A scathing Bloomberg Businessweek  piece revealed Damien Hirst‘s record-breaking ability to sell is in decline. The value of many works sold in the enfant terrible of British art‘s most commercially successful period, between 2005 and 2008’s £111m sale, have decreased in value by almost 30 per cent.
However the statistics, from international art company, Artnet, aren’t reflective of a general downturn in the market. In fact the New Statesman reported earlier this month on the recession-dodging art market  becoming the most profitable place for high-stakes investment.
The Independent also reports that the decline comes  as “20th century's great artists such as Mark Rothko, Andy Warhol, Jackson Pollock and Gerhard Richter have emerged more valuable than ever from the financial collapse”.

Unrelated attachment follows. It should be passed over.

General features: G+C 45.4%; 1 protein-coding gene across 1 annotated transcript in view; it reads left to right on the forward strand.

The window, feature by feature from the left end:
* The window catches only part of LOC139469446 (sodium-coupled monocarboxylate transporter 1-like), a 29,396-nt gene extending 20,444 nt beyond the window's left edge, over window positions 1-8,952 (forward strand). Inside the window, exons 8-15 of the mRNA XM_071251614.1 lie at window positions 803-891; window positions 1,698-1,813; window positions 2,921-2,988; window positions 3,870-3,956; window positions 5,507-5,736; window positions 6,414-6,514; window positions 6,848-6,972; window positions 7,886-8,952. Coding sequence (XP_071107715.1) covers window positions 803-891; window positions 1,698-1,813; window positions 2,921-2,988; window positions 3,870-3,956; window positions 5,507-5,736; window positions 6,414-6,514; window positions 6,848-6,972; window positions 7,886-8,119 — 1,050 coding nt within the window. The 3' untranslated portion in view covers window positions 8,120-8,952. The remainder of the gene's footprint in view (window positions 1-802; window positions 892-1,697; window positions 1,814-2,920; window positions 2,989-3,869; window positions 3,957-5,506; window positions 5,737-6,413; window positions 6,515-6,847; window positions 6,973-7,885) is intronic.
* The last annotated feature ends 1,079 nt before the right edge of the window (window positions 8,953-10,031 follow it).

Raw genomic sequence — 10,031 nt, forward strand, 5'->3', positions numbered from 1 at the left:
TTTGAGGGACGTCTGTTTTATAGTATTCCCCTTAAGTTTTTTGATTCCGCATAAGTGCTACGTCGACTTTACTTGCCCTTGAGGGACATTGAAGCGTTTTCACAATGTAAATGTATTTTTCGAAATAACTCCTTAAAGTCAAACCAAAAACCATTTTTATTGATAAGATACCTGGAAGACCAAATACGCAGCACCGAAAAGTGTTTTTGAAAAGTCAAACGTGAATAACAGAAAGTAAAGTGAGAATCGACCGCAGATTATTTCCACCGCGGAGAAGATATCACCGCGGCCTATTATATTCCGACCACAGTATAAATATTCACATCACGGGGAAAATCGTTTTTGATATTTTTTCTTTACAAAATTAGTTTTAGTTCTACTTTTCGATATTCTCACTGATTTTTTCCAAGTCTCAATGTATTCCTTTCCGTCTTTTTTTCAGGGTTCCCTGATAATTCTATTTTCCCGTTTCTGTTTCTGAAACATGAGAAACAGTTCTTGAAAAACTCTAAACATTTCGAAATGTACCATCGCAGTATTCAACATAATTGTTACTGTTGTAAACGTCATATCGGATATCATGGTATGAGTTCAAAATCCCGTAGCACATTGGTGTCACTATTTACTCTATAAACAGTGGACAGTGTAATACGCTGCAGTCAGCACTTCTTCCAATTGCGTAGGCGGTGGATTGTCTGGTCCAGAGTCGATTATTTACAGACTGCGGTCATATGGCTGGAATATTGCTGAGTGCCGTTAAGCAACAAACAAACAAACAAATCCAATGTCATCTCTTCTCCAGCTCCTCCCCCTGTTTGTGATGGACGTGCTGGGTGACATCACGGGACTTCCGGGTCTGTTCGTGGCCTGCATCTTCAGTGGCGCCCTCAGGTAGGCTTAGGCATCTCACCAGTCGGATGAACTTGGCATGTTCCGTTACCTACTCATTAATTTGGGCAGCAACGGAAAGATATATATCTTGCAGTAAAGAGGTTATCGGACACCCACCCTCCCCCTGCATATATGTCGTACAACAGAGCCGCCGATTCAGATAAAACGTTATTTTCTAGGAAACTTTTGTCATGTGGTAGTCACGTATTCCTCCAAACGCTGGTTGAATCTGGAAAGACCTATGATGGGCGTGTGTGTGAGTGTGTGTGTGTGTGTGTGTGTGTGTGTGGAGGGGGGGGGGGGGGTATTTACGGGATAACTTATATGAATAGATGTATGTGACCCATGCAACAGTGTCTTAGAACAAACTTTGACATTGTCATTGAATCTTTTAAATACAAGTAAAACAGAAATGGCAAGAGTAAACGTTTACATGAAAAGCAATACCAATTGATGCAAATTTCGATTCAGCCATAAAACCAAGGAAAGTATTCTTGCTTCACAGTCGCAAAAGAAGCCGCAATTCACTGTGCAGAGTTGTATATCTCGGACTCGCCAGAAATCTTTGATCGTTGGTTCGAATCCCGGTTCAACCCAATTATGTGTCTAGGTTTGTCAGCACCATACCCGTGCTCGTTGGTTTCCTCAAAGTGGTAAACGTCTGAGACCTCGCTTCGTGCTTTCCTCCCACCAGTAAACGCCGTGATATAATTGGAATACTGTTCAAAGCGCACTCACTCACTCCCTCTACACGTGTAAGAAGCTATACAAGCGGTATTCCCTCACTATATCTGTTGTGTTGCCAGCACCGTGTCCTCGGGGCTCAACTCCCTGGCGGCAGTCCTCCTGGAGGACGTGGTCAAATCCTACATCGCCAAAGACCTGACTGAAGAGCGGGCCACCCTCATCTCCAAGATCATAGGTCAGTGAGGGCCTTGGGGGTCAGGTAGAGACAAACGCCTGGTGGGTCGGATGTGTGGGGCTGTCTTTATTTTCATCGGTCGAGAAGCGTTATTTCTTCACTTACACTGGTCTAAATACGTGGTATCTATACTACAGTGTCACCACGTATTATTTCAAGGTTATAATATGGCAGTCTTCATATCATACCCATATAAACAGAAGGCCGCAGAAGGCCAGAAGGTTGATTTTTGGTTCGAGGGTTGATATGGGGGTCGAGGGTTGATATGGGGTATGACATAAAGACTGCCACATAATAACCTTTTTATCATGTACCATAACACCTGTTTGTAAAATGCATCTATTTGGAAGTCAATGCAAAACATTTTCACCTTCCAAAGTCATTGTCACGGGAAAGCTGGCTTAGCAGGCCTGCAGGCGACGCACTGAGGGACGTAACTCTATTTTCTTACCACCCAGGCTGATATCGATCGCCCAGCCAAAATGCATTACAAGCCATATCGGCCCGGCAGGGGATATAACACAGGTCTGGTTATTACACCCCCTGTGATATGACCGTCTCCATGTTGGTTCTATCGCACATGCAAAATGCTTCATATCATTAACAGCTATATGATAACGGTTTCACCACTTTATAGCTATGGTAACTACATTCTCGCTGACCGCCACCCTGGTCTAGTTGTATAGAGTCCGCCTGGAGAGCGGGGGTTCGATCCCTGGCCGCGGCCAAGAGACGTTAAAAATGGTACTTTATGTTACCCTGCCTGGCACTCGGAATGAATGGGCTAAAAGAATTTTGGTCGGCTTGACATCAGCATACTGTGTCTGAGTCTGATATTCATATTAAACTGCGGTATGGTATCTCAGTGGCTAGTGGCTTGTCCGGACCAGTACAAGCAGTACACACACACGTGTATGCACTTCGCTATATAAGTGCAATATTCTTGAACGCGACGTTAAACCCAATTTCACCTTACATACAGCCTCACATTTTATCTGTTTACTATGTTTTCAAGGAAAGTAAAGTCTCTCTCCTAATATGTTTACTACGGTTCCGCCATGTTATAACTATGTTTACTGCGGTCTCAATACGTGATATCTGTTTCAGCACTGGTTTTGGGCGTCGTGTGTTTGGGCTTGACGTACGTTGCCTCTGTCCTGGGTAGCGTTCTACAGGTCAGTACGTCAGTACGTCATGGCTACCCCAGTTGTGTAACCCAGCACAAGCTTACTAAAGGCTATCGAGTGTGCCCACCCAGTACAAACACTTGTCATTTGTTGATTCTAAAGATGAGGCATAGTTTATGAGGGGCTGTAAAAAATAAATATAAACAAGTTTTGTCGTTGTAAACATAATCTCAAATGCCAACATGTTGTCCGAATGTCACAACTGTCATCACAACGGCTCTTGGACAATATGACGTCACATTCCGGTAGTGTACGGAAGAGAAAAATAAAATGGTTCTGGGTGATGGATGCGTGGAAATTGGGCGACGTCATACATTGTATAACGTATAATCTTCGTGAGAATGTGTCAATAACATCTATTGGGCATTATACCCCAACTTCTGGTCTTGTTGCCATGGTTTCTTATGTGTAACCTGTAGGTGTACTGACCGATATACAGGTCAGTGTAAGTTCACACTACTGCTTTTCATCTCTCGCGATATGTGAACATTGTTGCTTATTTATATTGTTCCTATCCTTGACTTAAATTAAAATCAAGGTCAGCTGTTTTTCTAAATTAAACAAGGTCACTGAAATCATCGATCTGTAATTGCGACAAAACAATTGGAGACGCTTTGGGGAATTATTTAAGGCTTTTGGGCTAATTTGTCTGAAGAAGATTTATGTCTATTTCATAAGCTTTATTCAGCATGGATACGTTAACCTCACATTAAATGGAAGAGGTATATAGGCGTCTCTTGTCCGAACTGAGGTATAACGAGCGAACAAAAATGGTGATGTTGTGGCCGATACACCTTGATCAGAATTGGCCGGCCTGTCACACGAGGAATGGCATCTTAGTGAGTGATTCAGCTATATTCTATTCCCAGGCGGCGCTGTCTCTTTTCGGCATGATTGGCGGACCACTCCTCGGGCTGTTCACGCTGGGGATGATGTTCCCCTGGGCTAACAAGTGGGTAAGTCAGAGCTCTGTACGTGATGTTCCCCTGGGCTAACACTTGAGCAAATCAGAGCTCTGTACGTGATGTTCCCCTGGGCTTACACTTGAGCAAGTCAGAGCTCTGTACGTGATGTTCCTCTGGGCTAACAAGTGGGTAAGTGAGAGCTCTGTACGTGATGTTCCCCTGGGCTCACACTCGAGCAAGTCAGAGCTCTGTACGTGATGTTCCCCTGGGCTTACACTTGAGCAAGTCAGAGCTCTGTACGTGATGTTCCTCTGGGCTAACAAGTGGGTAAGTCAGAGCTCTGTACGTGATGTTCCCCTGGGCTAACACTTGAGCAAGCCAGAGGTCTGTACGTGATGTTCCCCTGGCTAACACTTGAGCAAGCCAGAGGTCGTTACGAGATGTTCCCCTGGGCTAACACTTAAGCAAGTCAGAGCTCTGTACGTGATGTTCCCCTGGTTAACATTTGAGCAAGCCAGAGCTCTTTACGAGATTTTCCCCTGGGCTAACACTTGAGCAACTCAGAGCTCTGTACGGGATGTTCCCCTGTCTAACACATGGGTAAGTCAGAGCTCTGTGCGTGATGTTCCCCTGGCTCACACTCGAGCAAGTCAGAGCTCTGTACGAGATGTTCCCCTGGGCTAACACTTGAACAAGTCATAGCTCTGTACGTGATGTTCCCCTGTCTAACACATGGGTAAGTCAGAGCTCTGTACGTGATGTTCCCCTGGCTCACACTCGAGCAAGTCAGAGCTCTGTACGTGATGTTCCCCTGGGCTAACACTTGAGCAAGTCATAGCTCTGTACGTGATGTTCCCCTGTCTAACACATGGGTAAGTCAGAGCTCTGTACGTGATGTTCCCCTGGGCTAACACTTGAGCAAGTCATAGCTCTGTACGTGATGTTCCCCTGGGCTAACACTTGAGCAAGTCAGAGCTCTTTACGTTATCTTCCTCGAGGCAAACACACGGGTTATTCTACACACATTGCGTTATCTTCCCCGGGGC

Georgina Adam, editor-at-large at The Art Newspaper told the Independent that the diminishing value could simply be because of an oversupply of his work. The art market specialist added:
“If you have a very early work that will remain valuable, but if you bought a print for £10,000 I don’t think you are going to get your money back any time soon.”
Three in 1,700 of Hirst’s pieces have failed to be sold when auctioned since 2009, yet the poster boy for the Young British Artists still attracts the public. His solo retrospective at Tate Modern was the most visited show.